USDA faces lawsuit over organic poultry welfare rights

The Organic Trade Association (OTA) is suing the USDA demanding that it implement rules requiring organic egg producers to allow more outdoor space per chicken.

Wikimedia Commons, U.S. Department of Agriculture
Wikimedia Commons, U.S. Department of Agriculture

A May 11 announcement by the Agricultural Marketing Services (AMS) said that the United State Department of Agriculture (USDA) and the Trump administration would be putting a six-month hold on animal welfare requirements that were set by the Obama administration. Now the Organic Trade Association (OTA) is suing the USDA demanding that it implement rules requiring organic egg producers to allow more outdoor space per chicken.

OTA feels it has waited long enough for the Trump administration to review the laws and enforce them, so to offer its customers what they feel they desire, the group is taking actions into its own hands.

However, some producers are working with legislators to have their say in what outdoor access means. For chickens to sell as organic, they are supposed to be allowed complete access outdoors all year.

The previously proposed rule would require organic poultry farmers to provide year-round access to an outdoor area that is at least 50 percent soil covered. Roofed areas attached to houses would not be considered outdoor space. Each bird would be required to have at least 2 square feet per bird in both indoor and outdoor settings.

The original OTA rules approved by the Obama administration would have impacted other livestock industries providing products under the USDA’s National Organic Program. Those regulations would have affected not only space allowed per animal, but also housing, transportation and harvest.

Herbruck's hesitation

Greg Herbruck, an executive vice president of Herbruck’s Poultry Ranch Inc., spoke to Brownfield Ag News about the proposal. On an industry-wide scale, Herbruck said estimates provided by the Michigan Agri-Business Association indicated the changes could affect at least 70 percent of organic poultry farmers and lead to a 50 to 85 percent reduction in national flock capacity.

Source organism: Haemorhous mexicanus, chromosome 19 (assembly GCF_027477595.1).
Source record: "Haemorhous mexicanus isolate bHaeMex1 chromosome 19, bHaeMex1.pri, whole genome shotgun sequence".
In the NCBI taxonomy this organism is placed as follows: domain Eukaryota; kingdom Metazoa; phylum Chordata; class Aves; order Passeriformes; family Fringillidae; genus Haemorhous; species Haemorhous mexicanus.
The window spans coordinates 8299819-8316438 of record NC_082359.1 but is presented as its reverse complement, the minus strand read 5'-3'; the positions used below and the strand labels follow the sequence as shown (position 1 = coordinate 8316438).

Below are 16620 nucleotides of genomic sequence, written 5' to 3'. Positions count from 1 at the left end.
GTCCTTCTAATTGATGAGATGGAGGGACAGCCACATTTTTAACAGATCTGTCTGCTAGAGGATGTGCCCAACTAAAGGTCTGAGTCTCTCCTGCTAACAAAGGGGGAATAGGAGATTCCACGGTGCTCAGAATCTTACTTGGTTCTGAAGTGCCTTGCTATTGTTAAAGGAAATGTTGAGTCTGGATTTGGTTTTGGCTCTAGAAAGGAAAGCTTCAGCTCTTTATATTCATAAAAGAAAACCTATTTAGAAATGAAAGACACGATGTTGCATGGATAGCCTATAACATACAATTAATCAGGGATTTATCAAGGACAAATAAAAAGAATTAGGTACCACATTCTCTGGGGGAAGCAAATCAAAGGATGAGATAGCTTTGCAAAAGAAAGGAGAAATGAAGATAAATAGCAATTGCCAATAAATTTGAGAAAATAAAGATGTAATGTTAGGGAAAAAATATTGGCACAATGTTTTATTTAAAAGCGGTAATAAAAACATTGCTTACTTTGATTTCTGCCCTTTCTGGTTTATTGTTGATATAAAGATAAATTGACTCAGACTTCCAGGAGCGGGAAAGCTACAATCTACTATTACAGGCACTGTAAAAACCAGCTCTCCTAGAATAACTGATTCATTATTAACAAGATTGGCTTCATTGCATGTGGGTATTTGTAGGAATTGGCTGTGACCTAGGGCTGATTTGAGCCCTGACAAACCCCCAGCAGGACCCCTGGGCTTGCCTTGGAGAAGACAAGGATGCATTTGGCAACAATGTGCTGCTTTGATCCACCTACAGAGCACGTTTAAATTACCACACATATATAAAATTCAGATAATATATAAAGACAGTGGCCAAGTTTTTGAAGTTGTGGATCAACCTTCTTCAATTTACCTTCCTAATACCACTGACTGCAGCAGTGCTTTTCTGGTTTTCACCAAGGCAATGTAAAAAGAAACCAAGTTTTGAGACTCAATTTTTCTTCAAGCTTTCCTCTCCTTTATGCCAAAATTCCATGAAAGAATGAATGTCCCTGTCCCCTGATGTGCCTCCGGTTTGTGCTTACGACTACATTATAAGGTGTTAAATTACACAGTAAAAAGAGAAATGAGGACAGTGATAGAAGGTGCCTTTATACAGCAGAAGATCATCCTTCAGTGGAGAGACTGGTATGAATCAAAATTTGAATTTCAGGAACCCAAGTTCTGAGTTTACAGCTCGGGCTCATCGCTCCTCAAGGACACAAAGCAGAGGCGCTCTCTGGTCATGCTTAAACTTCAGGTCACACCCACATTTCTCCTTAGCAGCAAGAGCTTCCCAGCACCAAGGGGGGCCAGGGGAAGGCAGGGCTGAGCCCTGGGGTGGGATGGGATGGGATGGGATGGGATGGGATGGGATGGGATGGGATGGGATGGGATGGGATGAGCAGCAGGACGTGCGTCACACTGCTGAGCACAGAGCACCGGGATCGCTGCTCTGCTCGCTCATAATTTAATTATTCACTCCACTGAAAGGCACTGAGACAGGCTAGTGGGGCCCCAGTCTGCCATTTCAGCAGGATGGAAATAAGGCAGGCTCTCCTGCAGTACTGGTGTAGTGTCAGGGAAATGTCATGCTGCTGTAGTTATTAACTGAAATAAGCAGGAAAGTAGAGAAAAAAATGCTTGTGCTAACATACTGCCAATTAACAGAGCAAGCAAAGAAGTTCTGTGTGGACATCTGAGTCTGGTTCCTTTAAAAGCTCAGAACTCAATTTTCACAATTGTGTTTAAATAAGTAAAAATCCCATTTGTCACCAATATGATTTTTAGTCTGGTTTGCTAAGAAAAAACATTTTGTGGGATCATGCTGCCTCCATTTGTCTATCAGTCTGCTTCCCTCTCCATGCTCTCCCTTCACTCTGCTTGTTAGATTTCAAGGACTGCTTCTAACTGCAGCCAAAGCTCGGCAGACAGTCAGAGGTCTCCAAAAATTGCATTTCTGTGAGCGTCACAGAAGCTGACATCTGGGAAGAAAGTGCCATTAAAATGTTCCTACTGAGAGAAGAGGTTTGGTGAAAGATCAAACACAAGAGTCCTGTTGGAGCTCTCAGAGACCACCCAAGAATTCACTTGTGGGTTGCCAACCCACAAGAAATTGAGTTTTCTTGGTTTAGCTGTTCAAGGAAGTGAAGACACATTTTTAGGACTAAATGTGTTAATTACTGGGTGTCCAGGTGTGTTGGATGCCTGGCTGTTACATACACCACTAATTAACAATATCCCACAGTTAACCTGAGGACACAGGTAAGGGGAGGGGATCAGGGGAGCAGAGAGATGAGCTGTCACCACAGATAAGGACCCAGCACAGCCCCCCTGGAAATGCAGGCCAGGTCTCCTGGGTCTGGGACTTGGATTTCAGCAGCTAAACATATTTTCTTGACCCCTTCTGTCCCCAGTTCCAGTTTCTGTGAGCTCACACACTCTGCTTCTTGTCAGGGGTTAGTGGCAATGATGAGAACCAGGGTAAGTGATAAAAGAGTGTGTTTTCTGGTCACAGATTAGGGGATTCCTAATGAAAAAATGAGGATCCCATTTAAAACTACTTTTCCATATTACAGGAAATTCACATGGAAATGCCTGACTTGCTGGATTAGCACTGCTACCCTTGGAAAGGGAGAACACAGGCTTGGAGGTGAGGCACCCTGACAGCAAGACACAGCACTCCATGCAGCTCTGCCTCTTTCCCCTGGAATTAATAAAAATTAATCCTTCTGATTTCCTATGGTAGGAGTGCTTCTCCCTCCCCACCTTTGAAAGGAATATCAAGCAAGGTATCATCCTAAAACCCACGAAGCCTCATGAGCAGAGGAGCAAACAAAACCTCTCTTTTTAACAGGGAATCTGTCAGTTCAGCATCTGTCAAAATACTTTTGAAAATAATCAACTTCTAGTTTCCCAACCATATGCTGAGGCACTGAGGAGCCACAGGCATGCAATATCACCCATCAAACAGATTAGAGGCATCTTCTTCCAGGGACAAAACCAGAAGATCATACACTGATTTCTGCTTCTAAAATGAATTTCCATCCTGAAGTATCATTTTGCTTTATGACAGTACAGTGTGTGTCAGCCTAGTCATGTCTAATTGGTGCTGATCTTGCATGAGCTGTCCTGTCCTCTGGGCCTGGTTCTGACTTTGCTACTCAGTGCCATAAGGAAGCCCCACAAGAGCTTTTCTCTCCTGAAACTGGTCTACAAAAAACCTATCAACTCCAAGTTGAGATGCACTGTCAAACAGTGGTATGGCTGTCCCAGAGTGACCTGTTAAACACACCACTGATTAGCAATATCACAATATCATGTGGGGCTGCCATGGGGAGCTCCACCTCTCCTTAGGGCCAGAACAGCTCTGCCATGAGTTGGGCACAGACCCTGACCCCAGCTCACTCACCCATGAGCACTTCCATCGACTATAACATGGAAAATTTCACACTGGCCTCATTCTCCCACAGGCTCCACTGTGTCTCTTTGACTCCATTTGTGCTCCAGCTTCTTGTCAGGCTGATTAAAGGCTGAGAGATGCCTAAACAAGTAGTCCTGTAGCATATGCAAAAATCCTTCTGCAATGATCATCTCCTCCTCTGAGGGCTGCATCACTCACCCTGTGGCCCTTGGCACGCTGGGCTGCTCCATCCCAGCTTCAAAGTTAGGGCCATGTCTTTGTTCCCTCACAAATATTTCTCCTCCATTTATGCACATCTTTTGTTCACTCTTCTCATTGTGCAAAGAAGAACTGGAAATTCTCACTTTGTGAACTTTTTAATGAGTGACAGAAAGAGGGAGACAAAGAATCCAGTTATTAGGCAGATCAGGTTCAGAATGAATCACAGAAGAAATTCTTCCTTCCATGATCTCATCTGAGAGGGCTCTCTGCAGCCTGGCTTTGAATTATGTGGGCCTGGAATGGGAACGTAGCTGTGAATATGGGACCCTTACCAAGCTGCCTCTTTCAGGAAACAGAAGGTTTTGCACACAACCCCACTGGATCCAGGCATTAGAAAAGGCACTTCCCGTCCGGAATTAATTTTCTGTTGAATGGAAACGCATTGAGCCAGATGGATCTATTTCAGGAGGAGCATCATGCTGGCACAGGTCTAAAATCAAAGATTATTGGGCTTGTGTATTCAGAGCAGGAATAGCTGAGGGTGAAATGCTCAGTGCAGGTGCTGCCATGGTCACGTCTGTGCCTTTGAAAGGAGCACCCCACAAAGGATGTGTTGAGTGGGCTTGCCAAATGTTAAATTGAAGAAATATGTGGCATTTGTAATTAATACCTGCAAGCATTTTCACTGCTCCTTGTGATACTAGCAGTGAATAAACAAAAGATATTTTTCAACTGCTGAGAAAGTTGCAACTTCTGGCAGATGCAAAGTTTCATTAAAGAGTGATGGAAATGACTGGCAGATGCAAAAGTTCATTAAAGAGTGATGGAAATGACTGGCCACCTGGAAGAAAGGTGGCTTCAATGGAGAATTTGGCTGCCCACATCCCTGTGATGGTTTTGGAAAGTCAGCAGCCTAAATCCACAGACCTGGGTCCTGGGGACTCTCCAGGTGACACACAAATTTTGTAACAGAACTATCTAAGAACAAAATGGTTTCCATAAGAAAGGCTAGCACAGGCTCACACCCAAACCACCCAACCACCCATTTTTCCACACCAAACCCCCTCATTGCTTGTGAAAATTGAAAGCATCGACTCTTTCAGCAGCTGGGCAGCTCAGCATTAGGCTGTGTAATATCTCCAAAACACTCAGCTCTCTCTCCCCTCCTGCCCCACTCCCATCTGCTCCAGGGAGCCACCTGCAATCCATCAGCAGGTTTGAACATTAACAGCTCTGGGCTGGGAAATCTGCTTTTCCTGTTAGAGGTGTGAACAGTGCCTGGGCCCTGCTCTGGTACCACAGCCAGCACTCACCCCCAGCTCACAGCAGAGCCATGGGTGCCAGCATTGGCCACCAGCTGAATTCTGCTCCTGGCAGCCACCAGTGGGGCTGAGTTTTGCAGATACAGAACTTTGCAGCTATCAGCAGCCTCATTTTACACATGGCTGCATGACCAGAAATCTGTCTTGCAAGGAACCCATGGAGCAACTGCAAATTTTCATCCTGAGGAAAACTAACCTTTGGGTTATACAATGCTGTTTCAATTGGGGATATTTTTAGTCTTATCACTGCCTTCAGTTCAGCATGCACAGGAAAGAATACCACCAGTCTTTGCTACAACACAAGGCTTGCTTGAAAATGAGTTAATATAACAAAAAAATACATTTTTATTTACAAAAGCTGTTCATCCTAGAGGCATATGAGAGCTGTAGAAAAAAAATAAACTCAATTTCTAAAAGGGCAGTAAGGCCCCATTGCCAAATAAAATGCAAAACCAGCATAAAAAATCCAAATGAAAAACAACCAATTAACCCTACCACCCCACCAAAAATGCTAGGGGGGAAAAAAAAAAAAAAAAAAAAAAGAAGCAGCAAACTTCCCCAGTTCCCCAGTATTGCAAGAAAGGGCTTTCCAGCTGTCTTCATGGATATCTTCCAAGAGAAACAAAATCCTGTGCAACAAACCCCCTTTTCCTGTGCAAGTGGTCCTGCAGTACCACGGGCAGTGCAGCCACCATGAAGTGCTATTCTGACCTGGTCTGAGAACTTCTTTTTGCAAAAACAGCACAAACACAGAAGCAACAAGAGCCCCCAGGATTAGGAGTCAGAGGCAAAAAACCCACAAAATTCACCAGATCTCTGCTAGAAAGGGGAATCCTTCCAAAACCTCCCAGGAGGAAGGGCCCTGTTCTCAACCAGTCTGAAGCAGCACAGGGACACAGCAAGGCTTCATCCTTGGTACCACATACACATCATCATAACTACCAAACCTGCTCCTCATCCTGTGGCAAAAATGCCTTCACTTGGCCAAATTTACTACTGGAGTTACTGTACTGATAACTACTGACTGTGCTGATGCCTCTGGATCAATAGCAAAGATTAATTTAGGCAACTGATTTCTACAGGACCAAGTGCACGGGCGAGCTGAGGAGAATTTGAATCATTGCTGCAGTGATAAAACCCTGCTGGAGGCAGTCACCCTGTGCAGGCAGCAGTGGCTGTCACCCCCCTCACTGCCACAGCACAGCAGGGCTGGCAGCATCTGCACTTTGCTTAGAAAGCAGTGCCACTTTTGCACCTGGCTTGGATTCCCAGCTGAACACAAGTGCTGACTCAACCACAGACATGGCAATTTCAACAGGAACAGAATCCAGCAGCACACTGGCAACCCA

Herbruck is for postponing the laws. His farm currently has 2.2 million birds and is still growing. Providing more space and eliminating the use of roofed areas would impact his business immensely. Herbruck Poultry Ranch and Cal-Maine Foods are two of the largest organic egg producers in the industry. For smaller producers that do follow the OTA standards already, it is extremely frustrating to compete with the bigger guys using their own various methods of “organic”.

A win for OTA

If OTA wins the case, the rule would give producers up to five years to renovate and adapt their operations in order meet what would be the new USDA standard. Some legislators are working to simply revise the rules, however, when the Trump administration originally announced delaying the plans they also suggested throwing them out altogether.

Previously, the OTA made a statement saying, â€śUnder a business-friendly administration, we are confident the (Secretary of Agriculture Sonny Perdue) will see the benefits for producers.” OTA’s lawsuit against the USDA regarding space allowance for chickens to roam will force the government into a decision either way.

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